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#content {grid-column: 1; grid-row: 2;}

The css above tells the element with the id of content to locate itself in the first column of the second row. You don’t have to use an id as the selector. Any element, class, etc. will work.

Named Areas (grid-template)

Another way to tell content where it should live inside the grid is by creating named areas through the grid-template property.

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grid-template: none | <string>+

The string value allows us to name each grid area and show where each should be located in the grid. This is easier to see with a real example.

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grid-template: "first second third"
               "fourth fifth sixth"

The above could be used for a 3 column, 2 row grid. The three areas on the first row are named first, second, and third respectively and the areas in the second row are named fourth, fifth, and sixth. Note that areas are separated with a space and a new row is indicated by a new set of double quotes.

To set content in these areas we hook into the identifiers above.

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#first {grid-area: first}
#second {grid-area: second}

and so on.

Named areas are a nice way to quickly see what content belongs where in the grid, because your code essentially recreates your grid visually.

Grid Placement Properties

Another way to place grid items and it’s through the grid-placement properties

  • grid-before
  • grid-start
  • grid-after
  • grid-end

In your css you would include the dimension (column or row) in each of the properties as shown below.

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#content {grid-column-start: 2; grid-column-end: 3}

The above would place #content between the second and third column grid lines. Instead of an integer value you could use a named area. You can also tell a grid item to span a certain number of columns or rows.

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#content {grid-column-start: 1; grid-column-end: span 2}

The above would start #content in the first column and have it span a total of 2 columns. Below is a shortcut for writing the same thing.

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#content {grid-column: 1 / span 2}

Auto-Generated Rows and Columns

One of the things I worried about when I began experimenting with css grids, was that we’d need to know in advance the size of grid-items, grid-areas, etc. That would make it difficult to use css grids for anything where the amount of content on the page might vary. For example I have no idea how long my next blog post will be, but the design for that post is done.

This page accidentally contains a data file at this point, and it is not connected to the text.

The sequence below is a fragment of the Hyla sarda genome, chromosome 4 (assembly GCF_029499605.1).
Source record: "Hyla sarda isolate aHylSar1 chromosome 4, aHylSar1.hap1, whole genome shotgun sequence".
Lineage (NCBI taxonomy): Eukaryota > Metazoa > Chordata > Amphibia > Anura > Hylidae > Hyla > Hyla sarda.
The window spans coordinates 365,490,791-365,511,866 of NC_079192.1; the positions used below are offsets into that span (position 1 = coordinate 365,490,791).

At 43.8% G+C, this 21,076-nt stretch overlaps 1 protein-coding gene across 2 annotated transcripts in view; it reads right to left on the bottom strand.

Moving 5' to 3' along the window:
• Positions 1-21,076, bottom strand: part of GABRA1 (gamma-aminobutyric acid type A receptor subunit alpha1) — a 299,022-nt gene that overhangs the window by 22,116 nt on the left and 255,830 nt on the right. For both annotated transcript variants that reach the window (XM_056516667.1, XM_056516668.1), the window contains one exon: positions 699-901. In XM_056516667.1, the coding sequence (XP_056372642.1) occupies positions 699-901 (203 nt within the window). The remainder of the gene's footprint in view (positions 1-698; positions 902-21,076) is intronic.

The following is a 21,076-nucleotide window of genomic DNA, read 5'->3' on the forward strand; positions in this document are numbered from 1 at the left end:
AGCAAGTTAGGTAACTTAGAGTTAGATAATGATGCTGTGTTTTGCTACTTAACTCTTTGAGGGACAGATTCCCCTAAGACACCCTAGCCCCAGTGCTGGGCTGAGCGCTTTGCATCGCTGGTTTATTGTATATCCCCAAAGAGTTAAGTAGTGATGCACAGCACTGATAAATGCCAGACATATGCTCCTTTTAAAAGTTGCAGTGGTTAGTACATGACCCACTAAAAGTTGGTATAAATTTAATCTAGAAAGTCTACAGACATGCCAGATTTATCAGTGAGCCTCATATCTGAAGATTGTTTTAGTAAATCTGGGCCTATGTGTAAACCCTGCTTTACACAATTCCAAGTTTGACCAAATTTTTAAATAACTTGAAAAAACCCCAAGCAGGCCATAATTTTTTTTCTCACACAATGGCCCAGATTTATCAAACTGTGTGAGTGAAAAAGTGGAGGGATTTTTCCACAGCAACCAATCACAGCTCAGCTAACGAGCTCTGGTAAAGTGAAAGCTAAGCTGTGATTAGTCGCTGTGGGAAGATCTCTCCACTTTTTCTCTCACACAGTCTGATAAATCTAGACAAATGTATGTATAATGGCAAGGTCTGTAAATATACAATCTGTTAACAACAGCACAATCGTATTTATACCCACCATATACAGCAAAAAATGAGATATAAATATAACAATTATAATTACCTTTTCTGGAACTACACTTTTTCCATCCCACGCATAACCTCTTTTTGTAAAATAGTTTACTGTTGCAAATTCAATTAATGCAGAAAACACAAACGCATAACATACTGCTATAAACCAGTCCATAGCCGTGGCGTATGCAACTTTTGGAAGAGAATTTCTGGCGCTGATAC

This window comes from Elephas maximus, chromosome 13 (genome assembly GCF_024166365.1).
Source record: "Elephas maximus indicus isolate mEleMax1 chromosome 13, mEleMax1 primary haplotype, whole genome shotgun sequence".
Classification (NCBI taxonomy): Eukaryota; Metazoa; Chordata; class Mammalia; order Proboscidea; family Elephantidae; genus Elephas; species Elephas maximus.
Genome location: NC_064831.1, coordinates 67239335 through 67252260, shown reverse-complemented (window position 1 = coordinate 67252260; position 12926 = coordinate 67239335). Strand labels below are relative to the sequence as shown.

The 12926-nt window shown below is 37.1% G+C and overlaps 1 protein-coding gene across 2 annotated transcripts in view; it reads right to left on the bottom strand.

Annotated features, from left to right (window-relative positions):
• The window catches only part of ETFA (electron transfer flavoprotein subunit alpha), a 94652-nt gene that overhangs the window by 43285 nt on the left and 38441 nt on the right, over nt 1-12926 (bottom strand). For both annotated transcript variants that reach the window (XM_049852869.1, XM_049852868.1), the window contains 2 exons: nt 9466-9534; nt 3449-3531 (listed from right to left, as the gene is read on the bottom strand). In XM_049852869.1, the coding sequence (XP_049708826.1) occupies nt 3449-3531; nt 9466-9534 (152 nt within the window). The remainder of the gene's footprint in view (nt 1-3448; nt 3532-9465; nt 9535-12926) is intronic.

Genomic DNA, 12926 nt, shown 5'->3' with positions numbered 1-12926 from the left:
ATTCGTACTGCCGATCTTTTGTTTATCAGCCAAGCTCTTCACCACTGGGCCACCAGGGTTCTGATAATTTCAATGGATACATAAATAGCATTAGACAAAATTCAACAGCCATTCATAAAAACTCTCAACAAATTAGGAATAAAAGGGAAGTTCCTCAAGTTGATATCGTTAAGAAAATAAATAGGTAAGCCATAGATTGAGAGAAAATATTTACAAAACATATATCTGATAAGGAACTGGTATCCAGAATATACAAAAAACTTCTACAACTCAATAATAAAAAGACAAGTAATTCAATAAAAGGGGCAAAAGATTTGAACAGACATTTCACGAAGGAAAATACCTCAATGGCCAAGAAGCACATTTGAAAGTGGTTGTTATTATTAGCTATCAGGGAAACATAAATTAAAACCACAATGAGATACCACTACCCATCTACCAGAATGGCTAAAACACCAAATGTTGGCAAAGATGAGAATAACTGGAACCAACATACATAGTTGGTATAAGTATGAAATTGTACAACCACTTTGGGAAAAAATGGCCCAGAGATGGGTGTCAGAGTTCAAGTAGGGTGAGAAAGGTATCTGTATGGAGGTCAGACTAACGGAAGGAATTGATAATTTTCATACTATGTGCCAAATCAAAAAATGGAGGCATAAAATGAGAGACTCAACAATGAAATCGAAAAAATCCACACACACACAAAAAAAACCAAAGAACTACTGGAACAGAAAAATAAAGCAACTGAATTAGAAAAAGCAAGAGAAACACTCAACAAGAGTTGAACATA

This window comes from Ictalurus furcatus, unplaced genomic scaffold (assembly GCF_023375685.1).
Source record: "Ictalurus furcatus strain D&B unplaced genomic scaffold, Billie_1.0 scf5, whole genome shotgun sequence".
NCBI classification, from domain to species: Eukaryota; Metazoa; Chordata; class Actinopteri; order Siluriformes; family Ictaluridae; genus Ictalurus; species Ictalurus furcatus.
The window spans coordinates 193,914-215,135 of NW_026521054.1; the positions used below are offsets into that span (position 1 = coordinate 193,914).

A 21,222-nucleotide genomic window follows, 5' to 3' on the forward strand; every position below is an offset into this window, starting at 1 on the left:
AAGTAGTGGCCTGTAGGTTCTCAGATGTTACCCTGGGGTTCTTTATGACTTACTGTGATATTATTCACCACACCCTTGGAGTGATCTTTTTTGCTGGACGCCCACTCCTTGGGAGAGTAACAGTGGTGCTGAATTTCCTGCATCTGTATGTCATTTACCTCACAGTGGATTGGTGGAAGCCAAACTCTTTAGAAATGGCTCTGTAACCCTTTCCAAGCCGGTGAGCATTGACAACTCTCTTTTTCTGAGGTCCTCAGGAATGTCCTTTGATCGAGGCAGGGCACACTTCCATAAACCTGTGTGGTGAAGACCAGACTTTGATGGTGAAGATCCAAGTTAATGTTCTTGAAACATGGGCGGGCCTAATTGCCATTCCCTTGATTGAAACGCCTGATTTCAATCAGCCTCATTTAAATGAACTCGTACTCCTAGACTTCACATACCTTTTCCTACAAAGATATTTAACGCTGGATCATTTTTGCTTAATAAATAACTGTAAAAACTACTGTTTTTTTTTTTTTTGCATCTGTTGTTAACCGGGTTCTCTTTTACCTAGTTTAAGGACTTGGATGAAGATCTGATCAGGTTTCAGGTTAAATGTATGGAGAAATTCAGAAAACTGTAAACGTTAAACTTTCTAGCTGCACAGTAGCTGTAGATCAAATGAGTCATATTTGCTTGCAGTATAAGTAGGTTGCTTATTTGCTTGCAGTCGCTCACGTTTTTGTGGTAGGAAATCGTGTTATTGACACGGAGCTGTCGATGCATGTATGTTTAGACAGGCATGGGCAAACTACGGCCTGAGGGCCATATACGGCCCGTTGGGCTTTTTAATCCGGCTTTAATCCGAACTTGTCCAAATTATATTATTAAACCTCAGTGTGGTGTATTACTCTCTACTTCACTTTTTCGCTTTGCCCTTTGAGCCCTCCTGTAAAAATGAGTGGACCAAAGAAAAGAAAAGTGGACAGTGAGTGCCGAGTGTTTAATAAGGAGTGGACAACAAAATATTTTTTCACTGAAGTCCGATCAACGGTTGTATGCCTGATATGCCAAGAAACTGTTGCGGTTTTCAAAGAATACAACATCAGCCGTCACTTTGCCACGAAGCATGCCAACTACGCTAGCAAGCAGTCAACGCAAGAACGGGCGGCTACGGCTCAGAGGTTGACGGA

Fortunately I didn’t need to worry. Rows and columns can be auto-generated to allow them to be resized based on how much content is placed inside of them. You do this simply by not setting a size.

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grid-definition-columns: 100px 100px 100px

grid-template: "first second third"
               "fourth fifth sixth"

In the code above column dimensions are set, but no row dimensions have been specified. The two rows that are created with grid-template are auto-sized based on the content they contain.

Some Additional Grid Properties

There are a few more properties for working with grids, though I’ll simply touch on them briefly and refer you back to the spec for more details.

Automatic Placement

Grid items can be automatically placed into unoccupied areas in the grid container through the grid-auto-flow property.

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grid-auto-flow: none | rows | columns

Alignment

By default grid items stretch to fill their grid area, but you can change that alignment. The properties below might look familiar to you if you’ve played around with flexbox.

  • justify-self
  • justify-items
  • align-self
  • align-items

Z-Axis

Using the alignment properties above can cause several grid items to overlap each other and you can use the z-index property to determine which grid item(s) display on top of others.

Summary

Grids offer a lot of benefits for structuring your design, but they haven’t always been easy to develop with css. It’s one of the reason some people hold on to table-based layouts or use of css tables.

CSS grids will make it much easier to develop the grids we design. Browser support isn’t there yet, though it seems to be gaining traction. For now you’ll need to use IE10+ (with the -ms prefix) or Chrome Canary (no prefix, flag set).

I realize a lot of properties are mentioned in this post, but I promise css grids are easier to use than all those properties seem to indicate. Many of the properties I walked through above are just different ways for doing the same thing.

After setting the grid container through the display property, there are basically two sides to working with grids and a variety of ways to work with each. One side defines the grid itself. The other side sets how content should be positioned inside that grid.

On Thursday I’ll walk you through an example or two. Hopefully any confusion I might have created here will go away once you see some real code in action.

Download a free sample from my book, Design Fundamentals.